The former Dow Jones CEO and Wall Street Journal Publisher will appear via video link Oct. 24
Maybe the third time’s the charm.
Les Hinton, the long-time friend and aide to News Corp. Chairman and CEO Rupert Murdoch, will testify before the UK Parliament yet again with regard to the phone hacking scandal. This time it will be via video link on Oct. 24.
Hinton, who served as executive chairman of News Corp.’s UK publishing arm News International while most of the hacking is suspected to have occurred, testified both in 2007 and 2009 that the hacking was limited to one reporter. That has since proven to be erroneous.
Given that Hinton oversaw investigations into hacking at the company, specifically at News International’s now-shuttered and shamed News of the World tabloid, this has raised doubts about what Hinton really knew.
The extent of Hinton’s knowledge has been put under greater scrutiny since the hacking scandal reignited in July, leading to his resignation that same month. It has also raised questions about what Murdoch knew given the relationship between the two men.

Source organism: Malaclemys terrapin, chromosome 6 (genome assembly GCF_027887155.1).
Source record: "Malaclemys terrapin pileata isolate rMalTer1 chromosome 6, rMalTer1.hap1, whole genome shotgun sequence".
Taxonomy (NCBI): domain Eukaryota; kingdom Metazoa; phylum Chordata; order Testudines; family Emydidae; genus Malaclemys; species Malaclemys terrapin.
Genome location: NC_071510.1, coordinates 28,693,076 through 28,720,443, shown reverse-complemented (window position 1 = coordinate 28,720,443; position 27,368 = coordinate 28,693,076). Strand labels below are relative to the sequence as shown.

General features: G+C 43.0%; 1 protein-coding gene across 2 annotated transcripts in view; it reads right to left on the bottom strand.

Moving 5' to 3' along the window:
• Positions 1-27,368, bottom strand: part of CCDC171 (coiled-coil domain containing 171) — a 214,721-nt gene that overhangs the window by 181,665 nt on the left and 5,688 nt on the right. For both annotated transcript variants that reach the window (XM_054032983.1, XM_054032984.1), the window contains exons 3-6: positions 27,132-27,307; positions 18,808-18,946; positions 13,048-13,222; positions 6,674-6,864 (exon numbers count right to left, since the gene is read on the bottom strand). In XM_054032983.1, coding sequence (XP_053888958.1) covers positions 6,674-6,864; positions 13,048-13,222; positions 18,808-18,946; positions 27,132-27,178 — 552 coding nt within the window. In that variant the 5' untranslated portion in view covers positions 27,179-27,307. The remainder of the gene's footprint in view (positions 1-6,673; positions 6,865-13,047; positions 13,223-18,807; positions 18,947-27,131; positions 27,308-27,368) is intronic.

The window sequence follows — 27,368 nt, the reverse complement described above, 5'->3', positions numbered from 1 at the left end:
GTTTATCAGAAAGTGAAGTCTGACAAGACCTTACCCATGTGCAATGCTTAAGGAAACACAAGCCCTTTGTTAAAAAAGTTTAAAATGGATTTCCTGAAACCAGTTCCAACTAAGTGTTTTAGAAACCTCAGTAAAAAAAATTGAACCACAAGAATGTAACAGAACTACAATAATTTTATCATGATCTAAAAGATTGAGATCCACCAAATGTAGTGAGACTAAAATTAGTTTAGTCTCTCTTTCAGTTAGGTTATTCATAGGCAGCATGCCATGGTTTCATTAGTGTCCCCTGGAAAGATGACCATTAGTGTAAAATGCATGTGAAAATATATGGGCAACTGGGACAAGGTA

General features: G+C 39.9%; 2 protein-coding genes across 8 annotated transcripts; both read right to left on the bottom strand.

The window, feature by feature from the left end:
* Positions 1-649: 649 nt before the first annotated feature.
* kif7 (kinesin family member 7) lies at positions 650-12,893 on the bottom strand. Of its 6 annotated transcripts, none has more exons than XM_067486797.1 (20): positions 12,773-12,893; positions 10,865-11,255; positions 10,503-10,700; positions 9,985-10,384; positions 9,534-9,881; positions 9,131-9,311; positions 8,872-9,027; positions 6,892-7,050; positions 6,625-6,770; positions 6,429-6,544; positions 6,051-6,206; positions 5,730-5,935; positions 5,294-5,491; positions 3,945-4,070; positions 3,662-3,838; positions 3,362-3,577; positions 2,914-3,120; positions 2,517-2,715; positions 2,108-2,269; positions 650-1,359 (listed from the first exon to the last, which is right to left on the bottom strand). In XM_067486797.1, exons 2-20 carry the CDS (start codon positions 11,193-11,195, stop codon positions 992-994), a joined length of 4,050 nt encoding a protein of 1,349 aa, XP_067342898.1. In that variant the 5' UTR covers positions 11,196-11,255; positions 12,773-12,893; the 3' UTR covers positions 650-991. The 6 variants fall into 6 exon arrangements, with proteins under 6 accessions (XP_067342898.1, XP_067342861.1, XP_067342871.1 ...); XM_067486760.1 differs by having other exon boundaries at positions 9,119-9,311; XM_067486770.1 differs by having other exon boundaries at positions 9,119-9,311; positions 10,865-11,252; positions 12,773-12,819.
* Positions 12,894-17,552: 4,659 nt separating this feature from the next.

Hinton worked for Murdoch for more than 50 years. After Murdoch bought Dow Jones & Co., which oversees the Wall Street Journal, Murdoch installed his long-time confidant as its CEO and the Journal’s publisher.
John Whittingdale, the chairman of the Culture, Media and Sport Committee, has said he wants Hinton’s testimony before James Murdoch, Rupert’s son and Chairman and CEO of News Corp. Europe and Asia, testifies for a second time.
James Murdoch appeared alongside his father in August, but two former News International employees then claimed and eventually testified that Murdoch may have deceived the committee.
While the UK authorities look for more evidence in their own phone hacking inquiries, shareholders in the United States continue to exert pressure on Rupert Murdoch and the News Corp. board.
The Institutional Shareholder Services, a shareholder advisory firm, said Monday that 13 of the 15 members of the News Corp. board should be replaced. That includes Rupert Murdoch and his sons James and Lachlan.
Only recent additions Joel Klein, who is overseeing an internal investigation, and James Breyer were deemed acceptable.
Glass Lewis, another advisory firm, recommended last week that shareholders replace James, Lachlan and four other board members. It aso said that an independent director should serve as chairman of the board, displacing Rupert Murdoch from that position.
News Corp. has since issued a statement saying that it disagrees with these assessments.
Despite what its critics may desire, the Murdochs still face little danger of losing their control over the company. Though it owns just 12 percent of the company’s shares, the Murdoch family owns 40 percent of the voting shares.
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